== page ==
The motif was so much fun to make that I decided I wanted to do more with it. The image of a sweater popped into my mind, so I chose a larger hook and set about making a bunch of squares that I could lay out into some semblance of a basic sweater. Below, you’ll see the results as well as some step-by-step info in case you want to try making your own version.
Donna’s Hat Motif Sweater
Here’s the link to the original Squares Hat pattern at the Red Heart website, but I’ve also repeated the square pattern below for your convenience: https://www.redheart.com/files/patterns/pdf/WR1621.pdf

yarn

Materials:

✗ Lion Brand’s Vanna’s Choice yarn, 2 balls of 860-400 Oatmeal and 5 balls of 860-403 Barley

âś— P/10.00 mm crochet hook; yarn needle

âś— Each square measures approx. 7 inches x 7 inches

âś— Make 28 squares in total: 9 squares for sweater front, 9 for sweater back, 1 for each shoulder, 4 for each sleeve.

âś—Sweater is about a medium size fit. (To enlarge, use rows of four squares for the body instead of rows of three, and use rows of three squares for the sleeves instead of rows of two.)

SQUARE:

Using Oatmeal: Ch 8; join with a sl st to form a ring.

Rnd 1: Ch 1, 16 sc in ring; join with a sl st in first sc.

Rnd 2: Ch 4, [dc in next sc, ch 1] 15 times; join with a sl st in 3rd ch of ch-4. Fasten off and attach Barley yarn.

Rnd 3: Ch 1, sc in same st as joining, * 2 sc in next sp, ch 3, skip next dc, 2 sc in next sp **, sc in next dc; rep from * around, end at **; join in first sc.

Rnd 4: Ch 1, * 9 dc in next ch-3 sp, skip next 2 sc, sl st in next sc, (4 dc, ch 3, 4 dc) all in next ch-3 sp, skip next 2 sc **, sl st in next sc; rep from * around, end at **; join in first ch-1.

Rnd 5: Sl st in first 4 dc, [sl st in 5th dc of 9-dc group, ch 5, (2 dc, ch 2, 2 dc, ch 3, 2 dc, ch 2, 2 dc) all in next ch-3 sp, ch 5, skip next 9 sts] 4 times, join in 5th sl st. Fasten off.

Once you have made 28 squares, follow the construction layout as shown in photos below.

(1) Working with 18 squares, use a yarn needle to fasten the squares side-by-side into rows of three (see red box). (Make sure you are working on the wrong side of the sweater during construction. Note: To fasten squares I used a plain sewing stitch and just did my best to match up and stitch the chains together.)

(2) A block of nine squares make up the front (see purple box below) and another block of nine makes up the back. So sew together each row of three, one row at a time until you’ve made a block of nine. This is your front. Repeat the same process with your other three rows of three to make another block of nine, which is your back.

(3) You will use your two shoulder squares to attach the front block to the back block (see green boxes below). Still working on the wrong side, sew a shoulder square to either side of the top row of your front block. Then fasten the other end of each shoulder square to the back block. The middle opening is your neckline.sweater sample1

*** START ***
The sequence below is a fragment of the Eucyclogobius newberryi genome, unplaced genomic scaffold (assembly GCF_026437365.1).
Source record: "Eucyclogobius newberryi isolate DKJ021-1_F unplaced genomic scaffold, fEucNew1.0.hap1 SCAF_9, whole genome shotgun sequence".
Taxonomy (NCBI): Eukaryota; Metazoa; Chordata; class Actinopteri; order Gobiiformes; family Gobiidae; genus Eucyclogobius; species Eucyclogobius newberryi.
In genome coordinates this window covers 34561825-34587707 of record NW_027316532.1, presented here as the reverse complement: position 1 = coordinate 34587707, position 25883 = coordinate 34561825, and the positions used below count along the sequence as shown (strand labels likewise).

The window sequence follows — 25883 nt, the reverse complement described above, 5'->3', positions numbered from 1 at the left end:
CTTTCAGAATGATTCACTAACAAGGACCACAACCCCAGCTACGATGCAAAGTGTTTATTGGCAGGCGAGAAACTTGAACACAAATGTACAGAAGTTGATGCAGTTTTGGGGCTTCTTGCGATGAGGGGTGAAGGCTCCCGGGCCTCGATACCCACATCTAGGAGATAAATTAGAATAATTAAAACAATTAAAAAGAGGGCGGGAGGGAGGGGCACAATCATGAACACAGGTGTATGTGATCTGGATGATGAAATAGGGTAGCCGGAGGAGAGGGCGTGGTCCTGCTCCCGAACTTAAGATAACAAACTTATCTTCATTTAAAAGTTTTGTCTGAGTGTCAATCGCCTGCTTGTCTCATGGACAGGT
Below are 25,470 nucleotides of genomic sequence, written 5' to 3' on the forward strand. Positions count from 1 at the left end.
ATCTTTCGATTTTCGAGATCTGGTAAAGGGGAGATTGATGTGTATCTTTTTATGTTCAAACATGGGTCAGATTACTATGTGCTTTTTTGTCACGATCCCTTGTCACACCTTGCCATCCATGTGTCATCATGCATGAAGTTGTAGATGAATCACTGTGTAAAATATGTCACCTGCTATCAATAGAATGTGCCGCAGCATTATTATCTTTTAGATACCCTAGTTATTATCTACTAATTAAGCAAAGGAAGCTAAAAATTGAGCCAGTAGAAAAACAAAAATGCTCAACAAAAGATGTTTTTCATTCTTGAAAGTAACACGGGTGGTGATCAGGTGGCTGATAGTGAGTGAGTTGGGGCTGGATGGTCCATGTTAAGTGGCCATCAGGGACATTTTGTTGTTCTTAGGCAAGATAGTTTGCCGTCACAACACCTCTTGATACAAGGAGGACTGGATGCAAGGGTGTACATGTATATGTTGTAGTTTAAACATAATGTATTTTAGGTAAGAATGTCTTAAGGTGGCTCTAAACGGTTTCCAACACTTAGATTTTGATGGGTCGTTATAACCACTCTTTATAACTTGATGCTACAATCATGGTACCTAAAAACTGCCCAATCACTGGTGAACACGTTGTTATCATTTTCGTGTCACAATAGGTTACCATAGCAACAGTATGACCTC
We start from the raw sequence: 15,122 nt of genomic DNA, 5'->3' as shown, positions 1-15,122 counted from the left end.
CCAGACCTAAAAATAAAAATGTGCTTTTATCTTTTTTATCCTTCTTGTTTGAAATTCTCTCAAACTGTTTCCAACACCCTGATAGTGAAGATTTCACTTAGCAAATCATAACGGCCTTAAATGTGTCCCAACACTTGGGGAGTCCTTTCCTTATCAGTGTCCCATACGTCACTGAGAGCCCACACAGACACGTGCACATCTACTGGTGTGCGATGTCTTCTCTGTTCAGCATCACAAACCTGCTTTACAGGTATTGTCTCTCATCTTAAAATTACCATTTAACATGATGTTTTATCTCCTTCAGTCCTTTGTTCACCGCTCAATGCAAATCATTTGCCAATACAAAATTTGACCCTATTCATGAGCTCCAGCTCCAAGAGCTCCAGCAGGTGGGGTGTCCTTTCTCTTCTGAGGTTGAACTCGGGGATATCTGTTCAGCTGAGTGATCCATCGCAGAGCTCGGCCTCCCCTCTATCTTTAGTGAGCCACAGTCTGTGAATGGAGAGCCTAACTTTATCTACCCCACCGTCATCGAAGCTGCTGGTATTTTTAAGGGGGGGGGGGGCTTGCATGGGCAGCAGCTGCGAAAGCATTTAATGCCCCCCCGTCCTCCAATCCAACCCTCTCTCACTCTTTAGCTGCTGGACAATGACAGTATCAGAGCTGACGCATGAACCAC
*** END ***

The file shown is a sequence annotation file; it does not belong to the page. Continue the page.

(4) As you can see in the photo below, I finished the neckline with one row of single crochet in oatmeal, then because I found it to be a little bit too wide for me, I gathered it slightly by weaving a length of oatmeal yarn around the stitches and then pulling it and tying a small bow.neckline

(5) Now, it’s time to work on the sleeves. Each sleeve is comprised of a block of four squares fastened together into two rows of two. So using your batch of eight squares, stitch together two squares at a time so you end up with a stack of four rows of two.

(6) Then take two of your rows of two and fasten them together into a block of four squares. This is your first sleeve. Repeat again using your other stack of two rows to make your second sleeve.

(7) The photo below left shows where you will attach the first sleeve (again, always working on the wrong side of the project). Take one of your sleeves (see red box) and line up the center (midpoint between the two sleeve squares) with the center of the shoulder motif (see green line). Use either markers or safety pins to attach securely, then stitch the sleeve to the body. Repeat the exact process by attaching your second sleeve to the other side of your sweater body.sweater sample2

(8) The photo below right is what the sweater will look like after both sleeves have been attached. The red line indicates where you will fold the sweater to match up where the blue lines are shown. The blue lines indicate where you will sew the body and sleeves together to complete the sweater.sweater sample3

(9) The photo below shows the sleeves and sides stitched together. The red lines show the areas that were sewn together. I left an opening on either side where the green lines are. I wanted it to fit tightly to the waist and then have a “tunic” effect at the bottom, with the slits on either side. To finish the edges, I single crocheted in unblocked sweateroatmeal around the entire bottom, including up and down each slit.

(10) I also finished both sleeve edges with one round of single crochet in oatmsleeve edging2eal.sleeve edging1

 

 
(11) I used the steam setting on my iron to gently press it. Here are some photos of the finished sweater. Not great pictures—hubby wasn’t around and it’s not easy taking full-length selfies!!!sweater_brown motifs2 copysweater_brown motifs1 copysweater_brown motifs3 copy

 

 

 

 

Last but not least—my colour inspiration: my best pal, Otis!

my color inspiration otis

The bottom line is that you can make a sweater out of pretty much any motif you like. It’s just a matter of making as many of them as you need to fit a basic layout in your size and then attaching them together. Squares are the easiest but you can also use hexagons and even circles. There are no boundaries to your imagination.